To the Editor.
—We report a case of probable human immunodeficiency virus (HIV) transmission during a bloody fight.The source patient (subject 1) was a 29-year-old former intravenous drug user, HIV-positive since 1989, treated with zidovudine from December 1989 to December 1990, and diagnosed as having the acquired immunodeficiency virus (AIDS) in June 1991. In February 1992 his CD4+ lymphocyte cell count was 0.032×109/L(32/μL), and he was classified as having AIDS dementia. His brother (subject 2) was 27 years old and had no known risk factors for HIV.On February 29,1992, during a disagreement in the house where both subjects were living, subject 2 attacked subject 1 by repeatedly banging his forehead against the face and forehead of subject 1. Injuries to subject 1 included a nasal hemorrhage that bled profusely and laceration of the central forehead requiring sutures. Subject 2 sustained a supraorbital laceration of the right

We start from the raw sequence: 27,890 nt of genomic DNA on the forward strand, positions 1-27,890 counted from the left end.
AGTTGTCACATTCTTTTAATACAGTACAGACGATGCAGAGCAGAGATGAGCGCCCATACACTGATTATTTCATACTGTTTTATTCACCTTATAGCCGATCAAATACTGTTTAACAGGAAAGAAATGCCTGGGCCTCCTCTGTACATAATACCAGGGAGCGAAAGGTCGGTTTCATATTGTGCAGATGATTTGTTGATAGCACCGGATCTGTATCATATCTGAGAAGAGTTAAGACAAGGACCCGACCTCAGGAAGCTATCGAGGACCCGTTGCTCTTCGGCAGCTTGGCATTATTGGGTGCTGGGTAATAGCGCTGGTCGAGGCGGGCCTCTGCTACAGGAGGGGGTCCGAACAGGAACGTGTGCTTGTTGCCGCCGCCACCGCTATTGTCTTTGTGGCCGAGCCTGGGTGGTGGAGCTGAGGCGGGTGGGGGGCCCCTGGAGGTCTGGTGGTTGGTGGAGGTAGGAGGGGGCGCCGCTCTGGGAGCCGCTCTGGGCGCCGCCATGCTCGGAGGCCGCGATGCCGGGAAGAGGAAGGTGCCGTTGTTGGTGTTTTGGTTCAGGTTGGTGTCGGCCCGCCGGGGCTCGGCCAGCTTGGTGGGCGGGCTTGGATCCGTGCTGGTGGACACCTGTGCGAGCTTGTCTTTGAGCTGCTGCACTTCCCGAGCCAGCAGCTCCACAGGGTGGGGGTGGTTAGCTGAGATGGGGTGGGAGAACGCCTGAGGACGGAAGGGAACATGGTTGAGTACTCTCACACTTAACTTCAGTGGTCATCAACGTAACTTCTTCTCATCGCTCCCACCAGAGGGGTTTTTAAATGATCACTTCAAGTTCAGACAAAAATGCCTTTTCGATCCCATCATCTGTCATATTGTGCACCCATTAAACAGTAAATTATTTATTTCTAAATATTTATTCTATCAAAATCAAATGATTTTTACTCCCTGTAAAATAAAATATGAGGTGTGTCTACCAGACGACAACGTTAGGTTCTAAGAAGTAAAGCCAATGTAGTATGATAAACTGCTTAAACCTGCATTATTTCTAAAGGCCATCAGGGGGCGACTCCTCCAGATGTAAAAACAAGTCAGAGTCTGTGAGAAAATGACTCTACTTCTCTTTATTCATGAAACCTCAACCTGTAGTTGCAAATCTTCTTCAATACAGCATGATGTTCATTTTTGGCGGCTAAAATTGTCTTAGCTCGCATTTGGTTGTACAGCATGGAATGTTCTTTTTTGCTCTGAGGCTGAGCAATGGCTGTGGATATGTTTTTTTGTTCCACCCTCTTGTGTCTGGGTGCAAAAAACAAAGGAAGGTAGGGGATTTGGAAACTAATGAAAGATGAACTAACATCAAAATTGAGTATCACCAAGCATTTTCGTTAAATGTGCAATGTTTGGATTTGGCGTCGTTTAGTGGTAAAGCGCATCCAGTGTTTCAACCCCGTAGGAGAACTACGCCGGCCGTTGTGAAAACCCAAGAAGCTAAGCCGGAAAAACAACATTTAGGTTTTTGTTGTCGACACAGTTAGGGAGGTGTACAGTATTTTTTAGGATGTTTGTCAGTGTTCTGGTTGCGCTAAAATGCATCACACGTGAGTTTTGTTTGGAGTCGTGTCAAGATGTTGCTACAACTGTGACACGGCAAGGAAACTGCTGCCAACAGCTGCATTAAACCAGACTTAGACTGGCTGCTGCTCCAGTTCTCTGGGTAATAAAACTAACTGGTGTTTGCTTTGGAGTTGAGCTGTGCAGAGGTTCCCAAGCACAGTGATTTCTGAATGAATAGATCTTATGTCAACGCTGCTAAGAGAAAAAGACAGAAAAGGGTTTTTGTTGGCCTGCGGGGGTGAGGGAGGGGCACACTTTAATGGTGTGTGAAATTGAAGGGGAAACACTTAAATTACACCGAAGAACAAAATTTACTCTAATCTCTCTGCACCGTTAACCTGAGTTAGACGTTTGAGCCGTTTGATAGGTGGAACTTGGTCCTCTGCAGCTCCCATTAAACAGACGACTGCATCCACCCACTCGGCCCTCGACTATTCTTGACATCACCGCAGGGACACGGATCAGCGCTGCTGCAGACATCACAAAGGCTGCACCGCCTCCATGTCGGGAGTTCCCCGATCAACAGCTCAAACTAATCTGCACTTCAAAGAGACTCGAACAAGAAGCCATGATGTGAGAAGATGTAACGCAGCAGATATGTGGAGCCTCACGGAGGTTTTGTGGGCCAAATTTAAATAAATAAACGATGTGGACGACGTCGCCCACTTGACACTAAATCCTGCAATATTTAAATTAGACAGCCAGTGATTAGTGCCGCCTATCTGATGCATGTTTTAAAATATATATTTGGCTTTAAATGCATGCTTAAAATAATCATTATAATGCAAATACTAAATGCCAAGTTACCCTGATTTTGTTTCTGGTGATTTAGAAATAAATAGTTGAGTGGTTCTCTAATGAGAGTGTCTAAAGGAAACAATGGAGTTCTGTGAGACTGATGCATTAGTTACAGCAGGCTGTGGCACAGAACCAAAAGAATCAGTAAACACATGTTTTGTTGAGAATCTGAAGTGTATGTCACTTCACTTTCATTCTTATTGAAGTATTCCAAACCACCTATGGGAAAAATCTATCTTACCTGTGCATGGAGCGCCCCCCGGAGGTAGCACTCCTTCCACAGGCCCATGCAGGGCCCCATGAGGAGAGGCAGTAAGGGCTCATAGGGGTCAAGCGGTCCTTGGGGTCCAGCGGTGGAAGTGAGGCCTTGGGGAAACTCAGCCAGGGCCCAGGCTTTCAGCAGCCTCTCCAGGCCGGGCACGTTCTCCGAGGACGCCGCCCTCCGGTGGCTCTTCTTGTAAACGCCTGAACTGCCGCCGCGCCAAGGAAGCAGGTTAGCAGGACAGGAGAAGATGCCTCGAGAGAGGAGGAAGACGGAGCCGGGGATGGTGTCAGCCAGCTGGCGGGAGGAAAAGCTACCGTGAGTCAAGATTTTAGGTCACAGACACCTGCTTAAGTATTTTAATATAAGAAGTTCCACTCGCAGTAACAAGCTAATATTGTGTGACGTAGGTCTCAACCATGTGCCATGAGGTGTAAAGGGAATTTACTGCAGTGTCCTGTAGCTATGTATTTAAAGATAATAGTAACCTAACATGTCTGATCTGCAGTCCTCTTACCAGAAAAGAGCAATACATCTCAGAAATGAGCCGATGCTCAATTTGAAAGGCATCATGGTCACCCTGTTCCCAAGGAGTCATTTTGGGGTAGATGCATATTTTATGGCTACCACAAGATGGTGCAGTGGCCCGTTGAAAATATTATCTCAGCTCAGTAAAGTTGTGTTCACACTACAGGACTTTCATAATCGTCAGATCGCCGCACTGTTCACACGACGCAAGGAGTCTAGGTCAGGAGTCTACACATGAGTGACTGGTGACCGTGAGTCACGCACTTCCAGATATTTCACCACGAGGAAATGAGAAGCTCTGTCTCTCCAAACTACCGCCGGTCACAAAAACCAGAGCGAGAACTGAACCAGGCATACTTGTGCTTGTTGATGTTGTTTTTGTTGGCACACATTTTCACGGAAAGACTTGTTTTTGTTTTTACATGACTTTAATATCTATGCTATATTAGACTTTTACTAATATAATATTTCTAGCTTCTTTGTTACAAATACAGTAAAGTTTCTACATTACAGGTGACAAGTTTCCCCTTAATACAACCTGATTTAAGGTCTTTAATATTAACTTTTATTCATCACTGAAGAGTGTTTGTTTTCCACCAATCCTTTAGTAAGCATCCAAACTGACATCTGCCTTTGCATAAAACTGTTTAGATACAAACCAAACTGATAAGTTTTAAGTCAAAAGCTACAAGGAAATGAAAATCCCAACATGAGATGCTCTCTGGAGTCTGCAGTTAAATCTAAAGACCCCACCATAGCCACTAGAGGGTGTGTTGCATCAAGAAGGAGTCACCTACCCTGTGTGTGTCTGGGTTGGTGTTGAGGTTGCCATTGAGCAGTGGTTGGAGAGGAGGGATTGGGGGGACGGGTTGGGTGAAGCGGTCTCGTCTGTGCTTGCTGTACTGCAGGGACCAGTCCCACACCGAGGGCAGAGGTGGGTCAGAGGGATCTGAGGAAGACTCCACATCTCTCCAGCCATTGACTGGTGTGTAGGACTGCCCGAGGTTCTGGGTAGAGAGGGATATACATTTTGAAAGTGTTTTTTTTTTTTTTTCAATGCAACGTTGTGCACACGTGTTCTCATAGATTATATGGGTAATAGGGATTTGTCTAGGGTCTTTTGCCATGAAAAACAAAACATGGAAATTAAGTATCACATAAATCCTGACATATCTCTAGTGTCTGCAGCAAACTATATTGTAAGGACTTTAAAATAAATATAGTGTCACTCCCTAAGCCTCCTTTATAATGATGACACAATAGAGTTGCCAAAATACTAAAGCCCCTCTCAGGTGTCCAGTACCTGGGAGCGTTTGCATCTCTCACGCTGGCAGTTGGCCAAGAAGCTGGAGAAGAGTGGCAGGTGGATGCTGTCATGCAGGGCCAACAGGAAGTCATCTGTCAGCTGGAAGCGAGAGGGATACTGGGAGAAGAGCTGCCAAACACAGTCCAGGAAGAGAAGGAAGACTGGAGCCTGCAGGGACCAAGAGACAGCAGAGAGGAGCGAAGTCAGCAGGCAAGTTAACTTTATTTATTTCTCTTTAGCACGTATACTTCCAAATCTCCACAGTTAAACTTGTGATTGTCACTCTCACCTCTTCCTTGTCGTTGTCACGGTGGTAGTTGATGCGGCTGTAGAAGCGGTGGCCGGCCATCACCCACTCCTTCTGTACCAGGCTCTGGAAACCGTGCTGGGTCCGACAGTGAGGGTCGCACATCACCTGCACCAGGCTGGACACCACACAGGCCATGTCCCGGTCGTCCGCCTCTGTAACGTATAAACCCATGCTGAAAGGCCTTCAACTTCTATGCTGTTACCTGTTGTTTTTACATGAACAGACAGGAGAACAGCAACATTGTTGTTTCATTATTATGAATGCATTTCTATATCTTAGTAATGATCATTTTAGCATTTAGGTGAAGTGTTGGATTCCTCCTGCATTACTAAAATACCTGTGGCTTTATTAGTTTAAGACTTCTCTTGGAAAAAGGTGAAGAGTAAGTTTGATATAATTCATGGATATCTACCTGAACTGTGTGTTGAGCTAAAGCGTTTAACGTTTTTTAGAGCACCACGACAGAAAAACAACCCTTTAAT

Ippolito G, Poggio PD, Arici C, Gregis GP, Antonelli G, Riva E, Dianzani F. Transmission of Zidovudine-Resistant HIV During a Bloody Fight. JAMA. 1994;272(6):433-434. doi:10.1001/jama.1994.03520060031019